Following a consultation, the Government has announced it will be aiding employers in implementing practises and policies which protect staff from sexual harassment as well as supporting victims in the workplace.

In a report published yesterday, the Government has stated it will be introducing a new duty requiring employers to prevent sexual harassment.

This would be a reformulation of the existing law, under which an employer is liable only if an incident of sexual harassment occurs and they have failed to take preventative steps.

This change, it hoped, would encourage employers to take positive proactive steps to make the workplace safer for everyone.

It also stated it will be looking into extending the time frame to bring cases of sexual harassment forward to an employment tribunal.  If permitted, the time limit for bringing Equality Act 2010 based cases to the employment tribunal could be pushed from 3 months to 6 months.

When investigating whether interns and volunteers are adequately protected by current laws, the Government found that many interns would already be protected under the current Equality Act.

However, it expressed that extending protections for volunteers could have “unintended consequences”, namely the effect of administrative burden this could have on smaller charities in the third sector.

The report also outlines that they will also be introducing explicit protections from third-party harassment including clients or customers.

The Government expressed its wish that this package of measures would not only strengthen protections but also motivate employers to make improvements to workplace practices and culture which will benefit all employees.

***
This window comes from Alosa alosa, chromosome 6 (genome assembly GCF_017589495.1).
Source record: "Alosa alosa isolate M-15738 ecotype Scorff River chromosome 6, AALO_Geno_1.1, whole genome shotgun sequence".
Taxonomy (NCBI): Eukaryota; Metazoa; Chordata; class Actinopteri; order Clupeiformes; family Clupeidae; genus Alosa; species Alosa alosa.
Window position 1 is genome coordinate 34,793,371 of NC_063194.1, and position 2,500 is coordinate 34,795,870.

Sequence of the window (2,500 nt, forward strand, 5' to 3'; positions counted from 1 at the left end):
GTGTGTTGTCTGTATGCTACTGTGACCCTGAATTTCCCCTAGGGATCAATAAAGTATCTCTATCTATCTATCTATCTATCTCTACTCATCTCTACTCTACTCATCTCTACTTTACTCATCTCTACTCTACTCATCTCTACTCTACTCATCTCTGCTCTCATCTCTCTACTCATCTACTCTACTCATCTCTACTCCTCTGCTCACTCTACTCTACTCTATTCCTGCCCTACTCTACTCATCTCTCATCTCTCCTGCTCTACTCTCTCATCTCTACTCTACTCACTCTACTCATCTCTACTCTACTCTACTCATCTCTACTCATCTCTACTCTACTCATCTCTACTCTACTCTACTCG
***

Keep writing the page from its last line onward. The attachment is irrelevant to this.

In a questionnaire that took place, over half of 4,215 employees (52 per cent) stated they had experienced harassment at work, including sexual harassment or other types of discrimination at work.

Over a third (36 per cent) said they had not whilst one in 10 (11 per cent) did not respond or stated they did not know.

TUC General Secretary Frances O’Grady called this response a “victory for years of campaigning”:

No one should face sexual harassment at work, but the shocking reality is that most women have. Employers will now have a legal responsibility to protect their staff from sexual harassment.

And employers must now protect their workers from all forms of harassment by customers and clients as well as from colleagues. This will help stamp out sexual harassment of women workers, and racist and homophobic abuse too. And it will make all public-facing workplaces safer – from shops to surgeries, salons to showrooms.

If this is to be a genuine turning point, the government must change the law swiftly, put more resources into enforcing the new duties, and make sure victims have access to justice.





Monica Sharma is an English Literature graduate from the University of Warwick. As Editor for HRreview, her particular interests in HR include issues concerning diversity, employment law and wellbeing in the workplace. Alongside this, she has written for student publications in both England and Canada. Monica has also presented her academic work concerning the relationship between legal systems, sexual harassment and racism at a university conference at the University of Western Ontario, Canada.